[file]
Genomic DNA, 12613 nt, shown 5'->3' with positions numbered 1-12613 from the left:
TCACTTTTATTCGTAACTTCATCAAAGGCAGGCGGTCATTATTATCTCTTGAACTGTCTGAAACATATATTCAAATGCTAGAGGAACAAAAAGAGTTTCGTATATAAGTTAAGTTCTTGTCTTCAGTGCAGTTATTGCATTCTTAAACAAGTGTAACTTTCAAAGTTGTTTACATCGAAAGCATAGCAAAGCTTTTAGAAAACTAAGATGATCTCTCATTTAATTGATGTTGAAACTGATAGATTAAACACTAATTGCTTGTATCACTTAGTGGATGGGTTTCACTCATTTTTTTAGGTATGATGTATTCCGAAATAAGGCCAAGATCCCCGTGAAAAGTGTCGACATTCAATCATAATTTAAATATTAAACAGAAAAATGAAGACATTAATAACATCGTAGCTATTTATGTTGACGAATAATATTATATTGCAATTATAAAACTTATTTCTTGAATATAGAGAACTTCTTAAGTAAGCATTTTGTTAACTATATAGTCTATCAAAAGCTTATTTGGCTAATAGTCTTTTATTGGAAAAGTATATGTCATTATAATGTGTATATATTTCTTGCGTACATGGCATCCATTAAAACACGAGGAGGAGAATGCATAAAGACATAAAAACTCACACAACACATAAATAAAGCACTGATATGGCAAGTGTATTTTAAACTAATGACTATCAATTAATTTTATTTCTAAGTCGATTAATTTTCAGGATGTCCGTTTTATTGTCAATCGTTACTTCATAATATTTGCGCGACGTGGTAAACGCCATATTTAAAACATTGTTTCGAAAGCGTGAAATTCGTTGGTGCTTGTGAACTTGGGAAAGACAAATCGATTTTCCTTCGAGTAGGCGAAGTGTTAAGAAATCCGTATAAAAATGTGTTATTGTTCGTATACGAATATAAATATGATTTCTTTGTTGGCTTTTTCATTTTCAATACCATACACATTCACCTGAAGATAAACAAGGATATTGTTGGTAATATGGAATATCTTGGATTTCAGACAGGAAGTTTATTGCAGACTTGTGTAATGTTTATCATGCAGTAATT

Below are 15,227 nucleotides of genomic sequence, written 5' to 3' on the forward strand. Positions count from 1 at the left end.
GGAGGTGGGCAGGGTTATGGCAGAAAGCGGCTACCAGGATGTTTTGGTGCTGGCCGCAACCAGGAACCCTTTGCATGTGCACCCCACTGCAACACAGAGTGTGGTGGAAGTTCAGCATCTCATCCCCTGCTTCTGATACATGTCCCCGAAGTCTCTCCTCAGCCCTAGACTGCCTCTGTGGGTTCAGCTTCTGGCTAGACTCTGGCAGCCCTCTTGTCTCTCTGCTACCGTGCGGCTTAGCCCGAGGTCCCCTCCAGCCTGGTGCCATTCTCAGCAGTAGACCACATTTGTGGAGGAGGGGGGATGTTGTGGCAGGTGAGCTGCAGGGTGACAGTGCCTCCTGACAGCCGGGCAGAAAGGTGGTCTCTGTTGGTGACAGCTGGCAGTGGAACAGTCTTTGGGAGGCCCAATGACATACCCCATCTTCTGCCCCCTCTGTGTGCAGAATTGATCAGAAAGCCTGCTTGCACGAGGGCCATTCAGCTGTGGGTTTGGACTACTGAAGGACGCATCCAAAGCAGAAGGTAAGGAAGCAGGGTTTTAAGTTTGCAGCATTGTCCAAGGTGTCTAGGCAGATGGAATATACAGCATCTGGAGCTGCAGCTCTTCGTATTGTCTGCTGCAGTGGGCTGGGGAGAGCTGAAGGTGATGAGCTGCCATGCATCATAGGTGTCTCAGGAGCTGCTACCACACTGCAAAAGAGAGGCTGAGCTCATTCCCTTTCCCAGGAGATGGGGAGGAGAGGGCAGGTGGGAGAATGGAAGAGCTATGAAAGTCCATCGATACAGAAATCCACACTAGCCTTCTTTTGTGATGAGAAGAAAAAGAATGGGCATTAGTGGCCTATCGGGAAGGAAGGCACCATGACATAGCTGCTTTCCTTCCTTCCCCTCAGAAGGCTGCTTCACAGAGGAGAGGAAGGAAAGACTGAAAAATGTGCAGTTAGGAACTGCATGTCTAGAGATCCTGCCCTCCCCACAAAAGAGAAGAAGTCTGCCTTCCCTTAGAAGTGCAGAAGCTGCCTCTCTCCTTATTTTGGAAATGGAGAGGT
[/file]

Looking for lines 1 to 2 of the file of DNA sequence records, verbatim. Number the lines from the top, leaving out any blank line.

Genomic DNA, 12613 nt, shown 5'->3' with positions numbered 1-12613 from the left:
TCACTTTTATTCGTAACTTCATCAAAGGCAGGCGGTCATTATTATCTCTTGAACTGTCTGAAACATATATTCAAATGCTAGAGGAACAAAAAGAGTTTCGTATATAAGTTAAGTTCTTGTCTTCAGTGCAGTTATTGCATTCTTAAACAAGTGTAACTTTCAAAGTTGTTTACATCGAAAGCATAGCAAAGCTTTTAGAAAACTAAGATGATCTCTCATTTAATTGATGTTGAAACTGATAGATTAAACACTAATTGCTTGTATCACTTAGTGGATGGGTTTCACTCATTTTTTTAGGTATGATGTATTCCGAAATAAGGCCAAGATCCCCGTGAAAAGTGTCGACATTCAATCATAATTTAAATATTAAACAGAAAAATGAAGACATTAATAACATCGTAGCTATTTATGTTGACGAATAATATTATATTGCAATTATAAAACTTATTTCTTGAATATAGAGAACTTCTTAAGTAAGCATTTTGTTAACTATATAGTCTATCAAAAGCTTATTTGGCTAATAGTCTTTTATTGGAAAAGTATATGTCATTATAATGTGTATATATTTCTTGCGTACATGGCATCCATTAAAACACGAGGAGGAGAATGCATAAAGACATAAAAACTCACACAACACATAAATAAAGCACTGATATGGCAAGTGTATTTTAAACTAATGACTATCAATTAATTTTATTTCTAAGTCGATTAATTTTCAGGATGTCCGTTTTATTGTCAATCGTTACTTCATAATATTTGCGCGACGTGGTAAACGCCATATTTAAAACATTGTTTCGAAAGCGTGAAATTCGTTGGTGCTTGTGAACTTGGGAAAGACAAATCGATTTTCCTTCGAGTAGGCGAAGTGTTAAGAAATCCGTATAAAAATGTGTTATTGTTCGTATACGAATATAAATATGATTTCTTTGTTGGCTTTTTCATTTTCAATACCATACACATTCACCTGAAGATAAACAAGGATATTGTTGGTAATATGGAATATCTTGGATTTCAGACAGGAAGTTTATTGCAGACTTGTGTAATGTTTATCATGCAGTAATT